Troops from Colchester-based 16 Medical Regiment tested their techniques and the high-tech, lightweight equipment they will use to provide medical care as part of the Airborne Task Force (ABTF) - the British Army’s rapid reaction force.
The exercise, which took place this week at the Army Medical Services Training Centre in York, saw the medics test to the limit their capabilities, kit and supplies.
A field hospital, including a resuscitation suite, operating theatre and intensive care ward, was set up to treat simulated casualties using equipment such as a portable digital X-ray machine and hand-held diagnostic scanners.
See the Gallery at Related Links for more pictures from the exercise.
Lieutenant Colonel Steven Tracey, Commanding Officer of 16 Medical Regiment, said:
We offer a unique capability within the British military, not just the Army, of being able to deploy a surgical team by parachute.
To be ready for our role in the ABTF we have to move away from our recent experiences in Afghanistan.
We could find ourselves operating - in all senses of the word - in conditions that are hostile not just in terms of fighting, but the lack of depth to transport and medical resources and environmental conditions, such as sanitation and the prevalence of tropical disease.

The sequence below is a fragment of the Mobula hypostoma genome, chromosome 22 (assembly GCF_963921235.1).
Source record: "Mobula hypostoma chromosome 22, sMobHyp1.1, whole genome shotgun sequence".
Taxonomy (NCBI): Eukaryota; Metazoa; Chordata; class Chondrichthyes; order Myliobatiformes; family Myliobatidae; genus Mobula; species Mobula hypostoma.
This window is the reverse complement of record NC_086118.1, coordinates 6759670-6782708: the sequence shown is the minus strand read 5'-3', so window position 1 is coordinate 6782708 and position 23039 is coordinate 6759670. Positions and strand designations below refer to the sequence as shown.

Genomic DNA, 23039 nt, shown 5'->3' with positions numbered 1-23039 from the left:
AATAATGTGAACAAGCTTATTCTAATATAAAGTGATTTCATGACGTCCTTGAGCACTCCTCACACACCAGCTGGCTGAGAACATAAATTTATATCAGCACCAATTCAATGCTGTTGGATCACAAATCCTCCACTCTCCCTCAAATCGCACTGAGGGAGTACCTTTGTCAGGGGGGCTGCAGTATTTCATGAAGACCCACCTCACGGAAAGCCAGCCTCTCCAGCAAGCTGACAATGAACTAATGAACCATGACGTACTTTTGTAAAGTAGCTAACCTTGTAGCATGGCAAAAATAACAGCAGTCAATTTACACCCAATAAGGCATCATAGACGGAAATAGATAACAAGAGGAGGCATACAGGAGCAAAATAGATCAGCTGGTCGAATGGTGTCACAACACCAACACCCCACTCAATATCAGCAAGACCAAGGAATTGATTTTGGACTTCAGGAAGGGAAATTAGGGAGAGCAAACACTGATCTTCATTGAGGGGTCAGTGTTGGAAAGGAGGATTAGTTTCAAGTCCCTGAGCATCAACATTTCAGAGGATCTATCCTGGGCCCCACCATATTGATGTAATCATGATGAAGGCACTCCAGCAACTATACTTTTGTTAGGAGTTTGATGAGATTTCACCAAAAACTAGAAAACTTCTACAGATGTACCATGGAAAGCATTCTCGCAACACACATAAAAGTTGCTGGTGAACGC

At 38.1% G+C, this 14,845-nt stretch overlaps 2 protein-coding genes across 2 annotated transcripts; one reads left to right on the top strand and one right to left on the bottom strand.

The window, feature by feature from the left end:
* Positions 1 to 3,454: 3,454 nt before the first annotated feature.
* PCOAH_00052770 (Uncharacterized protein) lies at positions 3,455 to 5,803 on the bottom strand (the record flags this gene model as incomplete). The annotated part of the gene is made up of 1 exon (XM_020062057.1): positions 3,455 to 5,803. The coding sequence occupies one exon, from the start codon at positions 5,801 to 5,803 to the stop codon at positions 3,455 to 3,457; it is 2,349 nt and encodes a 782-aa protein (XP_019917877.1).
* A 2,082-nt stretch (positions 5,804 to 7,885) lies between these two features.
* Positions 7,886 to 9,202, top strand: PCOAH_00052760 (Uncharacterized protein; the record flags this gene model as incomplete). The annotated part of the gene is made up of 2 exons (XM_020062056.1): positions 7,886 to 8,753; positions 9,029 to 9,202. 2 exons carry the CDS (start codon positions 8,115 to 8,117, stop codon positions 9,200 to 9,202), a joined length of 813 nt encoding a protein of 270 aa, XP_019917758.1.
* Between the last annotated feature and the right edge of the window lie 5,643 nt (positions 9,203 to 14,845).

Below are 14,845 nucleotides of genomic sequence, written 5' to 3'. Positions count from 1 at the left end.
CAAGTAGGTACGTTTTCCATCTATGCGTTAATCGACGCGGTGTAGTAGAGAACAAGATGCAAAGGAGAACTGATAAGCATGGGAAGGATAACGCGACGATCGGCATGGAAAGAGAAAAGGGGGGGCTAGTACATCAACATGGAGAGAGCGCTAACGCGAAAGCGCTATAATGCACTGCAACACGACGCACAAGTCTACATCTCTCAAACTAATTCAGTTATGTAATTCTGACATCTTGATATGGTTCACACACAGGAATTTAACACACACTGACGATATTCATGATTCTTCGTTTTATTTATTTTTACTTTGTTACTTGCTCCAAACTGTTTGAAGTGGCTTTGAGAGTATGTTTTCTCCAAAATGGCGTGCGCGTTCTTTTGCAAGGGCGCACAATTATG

This requires our medics to develop a different mindset to work without the safety net there is in Afghanistan of having what is probably the best trauma hospital in the world a quick helicopter ride away. This training has tested our ability to work light, fast and on our own.
The ABTF sees 16 Air Assault Brigade maintain a force ready to deploy anywhere in the world at short notice. 16 Medical Regiment provides Role 2 medical support to the ABTF, offering consultant-led life, limb and eyesight saving resuscitation and surgery as well as primary healthcare.
Specialist personnel in the unit including consultant orthopaedic surgeons, biomedical scientists and combat medical technicians.
Senior surgeon Lieutenant Colonel Paul Parker said:
This is a very flexible and hands-on facility. On operations, we will be working in an austere and resource-limited environment with patients coming in with major injuries at short notice.
This exercise is as realistic as it can be made. We only have the supplies we would be able to deploy with and treat casualties in real time.
A key piece of equipment is the Dragon digital X-ray machine, which was issued to 16 Medical Regiment in September 2011 after being used successfully in Afghanistan.
Radiographer Sergeant Dave Everiss said:
It’s the difference between film photography and a digital camera, giving us an X-ray in three seconds rather than ten minutes. It’s a lifesaving piece of kit that will make a massive difference to the speed we can give treatment.